Guest blog by Morgan Fee.
Propaganda is presented as a North Korean film on the use of propaganda in the West. The film was released by people purporting to be defectors from North Korea who asked translators to put in into English and put it on Youtube. In fact it was made by a director from Christchurch. Subsequently, the film it has been surrounded by controversies and conspiracies.
The film features a Korean ‘psychiatrist’ who goes through aspects of the western media and systematically criticises its use, arguing it aims to anaesthetise and control our collective consciousness. At this particular screening, the director and ‘psychiatrist’ came up to the stage for question time. It turned out that the director had written the script, and the psychiatrist was an actor, also from Christchurch.
Personally I found this ‘inverted mockumentary’ (as the director called it) quite aggravating. This largely wasn’t because of the content itself. Many of the criticisms of western media culture were entirely accurate. We are bombarded with advertising which create an endless pit of need, we are surrounded by a celebrity culture which undermines our everyday existence, and yes, most people would agree that George Bush was a bit of an idiot. However, I found that the use of the North Korean government as a false agent was actually quite dishonest and even cowardly.
If I had done a bit more reading around the film instead of glancing at the festival program, I would have known that this was in fact not a genuine piece of North Korean footage. Because I didn’t, however, I was able to enjoy the perspective that the filmmakers had intended. During the film I did begin to grow a little suspicious – some of the humorous references were a little too on point, the psychiatrist’s conclusions were a little too ‘pop psychology’, and by the end I was not entirely convinced that this was genuine. Aside from what criticism was easy to swallow – such as the rampant consumerism and the ever-expanding ego of celebrity – some of what was presented felt to me like conspiracy theories. Things like “most people now agree that 9-11 was a set up” (paraphrasing). The use of North Korea as an agent for these conclusions on western society felt to me like an attempt to evade having to defend them properly. I couldn’t help but have the feeling that the filmmakers were happy to pat themselves on the back for having done something clever, all the while having made some fairly sweaping claims without making it clear what they themselves believe or commit to. What did this director actually want to achieve?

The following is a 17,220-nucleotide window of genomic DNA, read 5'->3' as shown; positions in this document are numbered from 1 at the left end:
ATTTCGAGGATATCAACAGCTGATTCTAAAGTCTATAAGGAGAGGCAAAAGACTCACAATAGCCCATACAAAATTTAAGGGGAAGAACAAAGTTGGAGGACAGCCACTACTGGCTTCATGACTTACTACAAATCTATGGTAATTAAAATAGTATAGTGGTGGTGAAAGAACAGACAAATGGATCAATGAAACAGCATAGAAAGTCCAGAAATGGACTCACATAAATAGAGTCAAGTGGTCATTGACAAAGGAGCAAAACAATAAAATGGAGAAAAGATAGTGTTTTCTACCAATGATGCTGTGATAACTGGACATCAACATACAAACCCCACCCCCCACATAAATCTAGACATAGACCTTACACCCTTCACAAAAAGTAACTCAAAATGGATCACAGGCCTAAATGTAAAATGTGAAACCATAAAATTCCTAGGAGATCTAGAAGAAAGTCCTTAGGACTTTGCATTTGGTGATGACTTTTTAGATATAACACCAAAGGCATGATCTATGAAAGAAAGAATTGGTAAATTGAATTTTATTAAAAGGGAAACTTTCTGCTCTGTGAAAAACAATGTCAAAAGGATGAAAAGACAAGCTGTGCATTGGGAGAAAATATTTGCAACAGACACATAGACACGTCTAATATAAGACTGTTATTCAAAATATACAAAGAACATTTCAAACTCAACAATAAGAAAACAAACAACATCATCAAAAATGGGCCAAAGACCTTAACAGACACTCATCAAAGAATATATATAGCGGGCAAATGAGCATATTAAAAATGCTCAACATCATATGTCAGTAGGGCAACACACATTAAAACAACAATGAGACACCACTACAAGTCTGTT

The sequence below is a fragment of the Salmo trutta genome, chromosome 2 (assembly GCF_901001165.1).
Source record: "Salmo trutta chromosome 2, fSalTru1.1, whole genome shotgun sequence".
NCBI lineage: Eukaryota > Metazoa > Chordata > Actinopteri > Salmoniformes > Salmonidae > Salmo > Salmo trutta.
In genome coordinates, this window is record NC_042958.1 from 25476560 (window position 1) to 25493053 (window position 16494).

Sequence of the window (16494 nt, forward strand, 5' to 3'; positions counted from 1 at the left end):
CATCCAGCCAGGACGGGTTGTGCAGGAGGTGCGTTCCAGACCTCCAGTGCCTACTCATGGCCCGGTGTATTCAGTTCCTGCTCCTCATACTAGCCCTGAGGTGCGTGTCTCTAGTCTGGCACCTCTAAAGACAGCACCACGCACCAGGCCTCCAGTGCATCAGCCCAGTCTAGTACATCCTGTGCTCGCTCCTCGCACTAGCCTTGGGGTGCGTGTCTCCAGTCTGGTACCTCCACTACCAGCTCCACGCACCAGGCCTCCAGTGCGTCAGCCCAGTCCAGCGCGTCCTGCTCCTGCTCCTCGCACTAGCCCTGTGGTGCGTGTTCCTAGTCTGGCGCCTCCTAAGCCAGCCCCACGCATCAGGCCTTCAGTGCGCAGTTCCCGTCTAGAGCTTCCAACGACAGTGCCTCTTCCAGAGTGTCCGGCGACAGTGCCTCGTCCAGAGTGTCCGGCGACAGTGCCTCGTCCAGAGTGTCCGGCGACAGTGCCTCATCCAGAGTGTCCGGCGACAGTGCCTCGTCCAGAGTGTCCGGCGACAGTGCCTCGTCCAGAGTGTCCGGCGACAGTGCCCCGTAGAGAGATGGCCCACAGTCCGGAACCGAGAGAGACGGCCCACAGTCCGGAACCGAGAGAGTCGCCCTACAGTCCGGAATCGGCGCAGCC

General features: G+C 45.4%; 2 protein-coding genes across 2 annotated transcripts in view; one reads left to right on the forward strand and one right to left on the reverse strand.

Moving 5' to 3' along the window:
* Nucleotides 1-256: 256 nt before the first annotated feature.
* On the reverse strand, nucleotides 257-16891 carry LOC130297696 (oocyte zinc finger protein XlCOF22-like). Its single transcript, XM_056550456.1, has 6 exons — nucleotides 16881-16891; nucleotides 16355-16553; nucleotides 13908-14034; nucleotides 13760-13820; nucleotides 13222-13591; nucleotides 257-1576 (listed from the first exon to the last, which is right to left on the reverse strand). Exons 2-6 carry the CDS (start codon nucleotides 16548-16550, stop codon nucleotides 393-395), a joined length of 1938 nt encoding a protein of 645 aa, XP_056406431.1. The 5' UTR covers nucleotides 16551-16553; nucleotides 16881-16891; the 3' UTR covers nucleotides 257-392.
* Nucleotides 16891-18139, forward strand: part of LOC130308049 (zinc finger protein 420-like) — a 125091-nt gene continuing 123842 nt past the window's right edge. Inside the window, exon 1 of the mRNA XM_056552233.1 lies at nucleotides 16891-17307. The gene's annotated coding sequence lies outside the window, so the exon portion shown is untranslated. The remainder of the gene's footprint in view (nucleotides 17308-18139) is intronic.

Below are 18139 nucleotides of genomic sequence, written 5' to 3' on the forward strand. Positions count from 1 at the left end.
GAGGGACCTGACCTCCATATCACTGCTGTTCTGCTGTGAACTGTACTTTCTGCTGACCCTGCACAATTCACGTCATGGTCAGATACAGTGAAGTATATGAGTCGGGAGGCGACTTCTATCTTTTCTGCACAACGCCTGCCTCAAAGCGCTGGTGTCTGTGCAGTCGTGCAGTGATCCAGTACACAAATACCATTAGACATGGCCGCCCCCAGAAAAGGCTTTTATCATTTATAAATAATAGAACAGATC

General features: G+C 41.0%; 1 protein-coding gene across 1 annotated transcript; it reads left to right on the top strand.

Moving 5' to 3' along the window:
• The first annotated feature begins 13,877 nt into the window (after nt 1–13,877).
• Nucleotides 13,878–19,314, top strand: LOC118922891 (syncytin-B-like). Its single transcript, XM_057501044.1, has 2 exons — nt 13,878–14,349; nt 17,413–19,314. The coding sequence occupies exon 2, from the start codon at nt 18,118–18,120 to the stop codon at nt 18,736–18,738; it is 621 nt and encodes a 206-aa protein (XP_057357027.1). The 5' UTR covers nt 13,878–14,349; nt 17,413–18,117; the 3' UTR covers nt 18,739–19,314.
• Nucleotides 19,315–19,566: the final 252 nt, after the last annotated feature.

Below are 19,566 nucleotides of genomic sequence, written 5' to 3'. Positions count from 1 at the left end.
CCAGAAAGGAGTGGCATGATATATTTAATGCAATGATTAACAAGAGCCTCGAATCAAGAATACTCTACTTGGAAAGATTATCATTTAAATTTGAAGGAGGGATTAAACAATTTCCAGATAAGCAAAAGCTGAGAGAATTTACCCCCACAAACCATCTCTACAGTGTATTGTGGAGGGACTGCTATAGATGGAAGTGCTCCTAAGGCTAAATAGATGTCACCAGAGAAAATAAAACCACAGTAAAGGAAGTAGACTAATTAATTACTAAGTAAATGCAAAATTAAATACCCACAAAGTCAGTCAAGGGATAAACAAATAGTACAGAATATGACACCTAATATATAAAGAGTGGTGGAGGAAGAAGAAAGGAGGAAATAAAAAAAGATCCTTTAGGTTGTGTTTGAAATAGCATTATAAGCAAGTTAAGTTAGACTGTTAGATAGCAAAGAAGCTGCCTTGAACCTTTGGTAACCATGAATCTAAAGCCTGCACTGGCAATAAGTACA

What I found most interesting was that the whole time I was watching the psychiatrist attempt to rip western media to shreds I kept thinking something like “Yes there are so many flaws in our culture, but at least we are free to criticise it.” The one thing that I kept coming back to, something which sets us apart from a dictatorship, was the one thing that these filmmakers didn’t properly exercise. If their aim was to make a point about our media, why didn’t they just come out and make it? Instead I felt slightly manipulated, emerging without a clear sense that the director communicated his view to me frankly and honestly.
Perhaps I missed the point. But, unlike those audience members around me, who used the question time to congratulate the filmmaker and ask him about the controversy that has surrounded the film, I wanted to ask what did he want to actually say? I just didn’t get it. The film is still available on Youtube. I would encourage anyone to watch it and would be interested in what they have to say.